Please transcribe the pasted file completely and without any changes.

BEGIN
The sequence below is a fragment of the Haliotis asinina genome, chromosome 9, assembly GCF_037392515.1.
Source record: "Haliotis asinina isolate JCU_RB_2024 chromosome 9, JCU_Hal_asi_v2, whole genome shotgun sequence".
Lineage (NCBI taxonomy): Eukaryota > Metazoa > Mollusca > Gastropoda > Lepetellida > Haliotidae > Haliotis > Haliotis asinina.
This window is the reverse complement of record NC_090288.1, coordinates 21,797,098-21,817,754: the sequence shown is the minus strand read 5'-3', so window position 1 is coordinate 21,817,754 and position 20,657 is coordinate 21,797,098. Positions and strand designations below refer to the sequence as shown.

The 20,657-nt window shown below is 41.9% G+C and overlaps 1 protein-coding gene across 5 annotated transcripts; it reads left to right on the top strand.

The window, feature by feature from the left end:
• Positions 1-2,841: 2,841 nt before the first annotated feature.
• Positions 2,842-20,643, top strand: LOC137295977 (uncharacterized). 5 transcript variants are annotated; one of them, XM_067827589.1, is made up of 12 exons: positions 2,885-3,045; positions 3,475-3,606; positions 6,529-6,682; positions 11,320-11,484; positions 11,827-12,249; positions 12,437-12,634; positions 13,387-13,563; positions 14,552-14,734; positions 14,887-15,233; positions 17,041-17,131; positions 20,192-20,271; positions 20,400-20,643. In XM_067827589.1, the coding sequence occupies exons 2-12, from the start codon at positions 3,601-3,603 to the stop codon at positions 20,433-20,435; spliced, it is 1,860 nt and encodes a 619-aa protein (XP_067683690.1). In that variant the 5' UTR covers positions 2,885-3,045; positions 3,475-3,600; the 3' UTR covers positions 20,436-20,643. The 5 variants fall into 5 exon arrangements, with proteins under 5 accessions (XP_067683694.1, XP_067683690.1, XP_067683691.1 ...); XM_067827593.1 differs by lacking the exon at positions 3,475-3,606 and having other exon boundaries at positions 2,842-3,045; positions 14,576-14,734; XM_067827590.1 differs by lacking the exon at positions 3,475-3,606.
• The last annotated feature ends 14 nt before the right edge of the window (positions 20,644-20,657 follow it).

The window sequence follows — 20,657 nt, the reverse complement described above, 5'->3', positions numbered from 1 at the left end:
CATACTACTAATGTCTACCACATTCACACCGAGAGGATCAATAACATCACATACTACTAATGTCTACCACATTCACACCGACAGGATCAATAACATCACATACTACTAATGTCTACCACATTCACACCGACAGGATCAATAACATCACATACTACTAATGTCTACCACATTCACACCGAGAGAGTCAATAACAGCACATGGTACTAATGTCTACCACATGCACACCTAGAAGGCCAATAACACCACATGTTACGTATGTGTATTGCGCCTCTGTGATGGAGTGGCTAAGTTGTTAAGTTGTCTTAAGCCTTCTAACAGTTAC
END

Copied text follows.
The sequence below is a fragment of the Haliotis asinina genome, chromosome 9, assembly GCF_037392515.1.
Source record: "Haliotis asinina isolate JCU_RB_2024 chromosome 9, JCU_Hal_asi_v2, whole genome shotgun sequence".
Lineage (NCBI taxonomy): Eukaryota > Metazoa > Mollusca > Gastropoda > Lepetellida > Haliotidae > Haliotis > Haliotis asinina.
This window is the reverse complement of record NC_090288.1, coordinates 21,797,098-21,817,754: the sequence shown is the minus strand read 5'-3', so window position 1 is coordinate 21,817,754 and position 20,657 is coordinate 21,797,098. Positions and strand designations below refer to the sequence as shown.

The 20,657-nt window shown below is 41.9% G+C and overlaps 1 protein-coding gene across 5 annotated transcripts; it reads left to right on the top strand.

The window, feature by feature from the left end:
• Positions 1-2,841: 2,841 nt before the first annotated feature.
• Positions 2,842-20,643, top strand: LOC137295977 (uncharacterized). 5 transcript variants are annotated; one of them, XM_067827589.1, is made up of 12 exons: positions 2,885-3,045; positions 3,475-3,606; positions 6,529-6,682; positions 11,320-11,484; positions 11,827-12,249; positions 12,437-12,634; positions 13,387-13,563; positions 14,552-14,734; positions 14,887-15,233; positions 17,041-17,131; positions 20,192-20,271; positions 20,400-20,643. In XM_067827589.1, the coding sequence occupies exons 2-12, from the start codon at positions 3,601-3,603 to the stop codon at positions 20,433-20,435; spliced, it is 1,860 nt and encodes a 619-aa protein (XP_067683690.1). In that variant the 5' UTR covers positions 2,885-3,045; positions 3,475-3,600; the 3' UTR covers positions 20,436-20,643. The 5 variants fall into 5 exon arrangements, with proteins under 5 accessions (XP_067683694.1, XP_067683690.1, XP_067683691.1 ...); XM_067827593.1 differs by lacking the exon at positions 3,475-3,606 and having other exon boundaries at positions 2,842-3,045; positions 14,576-14,734; XM_067827590.1 differs by lacking the exon at positions 3,475-3,606.
• The last annotated feature ends 14 nt before the right edge of the window (positions 20,644-20,657 follow it).

The window sequence follows — 20,657 nt, the reverse complement described above, 5'->3', positions numbered from 1 at the left end:
CATACTACTAATGTCTACCACATTCACACCGAGAGGATCAATAACATCACATACTACTAATGTCTACCACATTCACACCGACAGGATCAATAACATCACATACTACTAATGTCTACCACATTCACACCGACAGGATCAATAACATCACATACTACTAATGTCTACCACATTCACACCGAGAGAGTCAATAACAGCACATGGTACTAATGTCTACCACATGCACACCTAGAAGGCCAATAACACCACATGTTACGTATGTGTATTGCGCCTCTGTGATGGAGTGGCTAAGTTGTTAAGTTGTCTTAAGCCTTCTAACAGTTAC